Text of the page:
Excerpts from: Encountering the Shechinah, The Jewish Goddess Rabbi Leah Novick, from Nicholson, Shirley ed. 1983 The Goddess Re-Awakening 204-14.
She so pervades this lower world… that if you search in deed, thought and speculation, you will find Shechinah, for there is no beginning or end to her. Rabbi Joseph 13th-cent mystic
Traditional Jewish scholars have always insisted that the Shechinah is not a separate presence from the one God whom Jews worship. At the same time, they have given us a Shechinah literature replete with images, descriptions, and qualities of the most detailed and often anthropomorphic nature. This body of commentary, poetry, and prayer provides, in my view, a filtered but consistent memory of "God the Mother," and is the basis for the "Jewish Goddess." I say "Jewish Goddess" pointedly to distinguish her from the "Hebrew Goddess" that Professor Raphael Patai has documented so well namely the Canaanite Mother Goddess Asherah. The Bible itself tells us that the ancient Hebrews honored her until about 800 B.C.E. when King Josiah removed the Asherah from the Jerusalem temple and destroyed the outlying shrines. While her worship had been denounced repeatedly by the Prophets, they themselves chronicled consistent Jewish homage to Asherah or Astarte, Queen of Heaven.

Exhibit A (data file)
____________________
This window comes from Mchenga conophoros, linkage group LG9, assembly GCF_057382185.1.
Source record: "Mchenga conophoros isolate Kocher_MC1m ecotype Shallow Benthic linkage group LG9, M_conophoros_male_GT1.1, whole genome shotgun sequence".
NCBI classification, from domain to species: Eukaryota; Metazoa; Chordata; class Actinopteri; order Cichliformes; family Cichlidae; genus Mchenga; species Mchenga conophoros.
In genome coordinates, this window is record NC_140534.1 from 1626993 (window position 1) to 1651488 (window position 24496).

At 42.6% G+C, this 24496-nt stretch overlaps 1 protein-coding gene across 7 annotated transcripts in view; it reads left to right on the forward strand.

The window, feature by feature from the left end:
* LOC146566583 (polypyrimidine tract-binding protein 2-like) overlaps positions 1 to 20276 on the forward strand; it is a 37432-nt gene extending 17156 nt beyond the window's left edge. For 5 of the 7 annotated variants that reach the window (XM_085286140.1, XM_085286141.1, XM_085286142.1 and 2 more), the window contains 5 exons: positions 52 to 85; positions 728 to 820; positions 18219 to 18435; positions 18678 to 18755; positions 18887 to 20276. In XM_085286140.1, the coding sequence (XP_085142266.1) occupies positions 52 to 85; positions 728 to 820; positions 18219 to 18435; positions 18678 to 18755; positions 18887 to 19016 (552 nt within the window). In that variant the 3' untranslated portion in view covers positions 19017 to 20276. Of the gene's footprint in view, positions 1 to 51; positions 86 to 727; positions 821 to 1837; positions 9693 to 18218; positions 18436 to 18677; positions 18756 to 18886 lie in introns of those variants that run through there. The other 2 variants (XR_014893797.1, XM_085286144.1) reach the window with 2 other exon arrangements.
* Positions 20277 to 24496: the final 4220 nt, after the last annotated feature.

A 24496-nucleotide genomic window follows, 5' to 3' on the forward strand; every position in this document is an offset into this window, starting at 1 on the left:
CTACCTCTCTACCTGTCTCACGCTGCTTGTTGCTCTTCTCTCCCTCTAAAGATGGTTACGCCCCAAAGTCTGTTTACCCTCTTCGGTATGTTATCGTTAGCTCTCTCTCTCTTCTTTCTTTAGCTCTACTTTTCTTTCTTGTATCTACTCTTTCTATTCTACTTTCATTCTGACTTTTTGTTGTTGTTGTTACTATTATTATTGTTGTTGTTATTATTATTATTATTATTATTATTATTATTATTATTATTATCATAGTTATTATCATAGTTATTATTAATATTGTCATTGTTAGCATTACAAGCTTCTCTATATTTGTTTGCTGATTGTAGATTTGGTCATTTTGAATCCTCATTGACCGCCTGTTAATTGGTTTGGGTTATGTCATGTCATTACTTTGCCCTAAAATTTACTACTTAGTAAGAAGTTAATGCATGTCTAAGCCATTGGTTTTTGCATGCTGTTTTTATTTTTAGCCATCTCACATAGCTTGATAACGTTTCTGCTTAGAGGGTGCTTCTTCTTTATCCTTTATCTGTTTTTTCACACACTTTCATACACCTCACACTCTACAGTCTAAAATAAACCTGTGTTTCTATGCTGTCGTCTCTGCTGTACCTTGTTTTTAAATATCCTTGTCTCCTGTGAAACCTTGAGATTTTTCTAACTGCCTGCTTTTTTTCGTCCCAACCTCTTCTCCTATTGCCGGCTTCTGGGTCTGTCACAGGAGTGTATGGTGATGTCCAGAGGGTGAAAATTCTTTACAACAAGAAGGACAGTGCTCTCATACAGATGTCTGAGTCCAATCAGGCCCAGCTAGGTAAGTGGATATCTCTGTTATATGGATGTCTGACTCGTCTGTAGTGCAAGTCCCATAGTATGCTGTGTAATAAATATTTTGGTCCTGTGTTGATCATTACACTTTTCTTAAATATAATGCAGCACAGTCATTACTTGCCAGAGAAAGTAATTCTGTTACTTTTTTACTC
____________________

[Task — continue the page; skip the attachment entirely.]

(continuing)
The Shechinah is defined, in traditional Jewish writings, as the "female aspect of God" or the "presence" of the infinite God in the world. She is introduced in the early rabbinical commentaries as the "immanence" or "indwelling" of the living God, whose role as the animating life force of the earth is to balance the transcendent deity.
While she does not appear by name in the five books of Moses, the explicators of the Old Testament refer to her in interpreting the text. For example, when Moses encounters the burning bush, he is told to remove his shoes and prepare himself to receive the Shechinah. According to the rabbis, the choice of the simple thorn bush as the vehicle for the revelation was to emphasize the Shechinah's presence, since nothing in nature can exist without her. In Proverbs, we are introduced to the Divine Mother as Chochmah (Wisdom), who was present from the time of creation as the loving consort and coarchitect with the YHVH. In this Solomonic portrayal, she delights in humanity and provides us with her wise direction towards the path of truth and justice. (In this form, she is related to the Sophia of the Gnostics, who were influenced by Jewish thinking, and also included Hellenized Jews in their numbers.)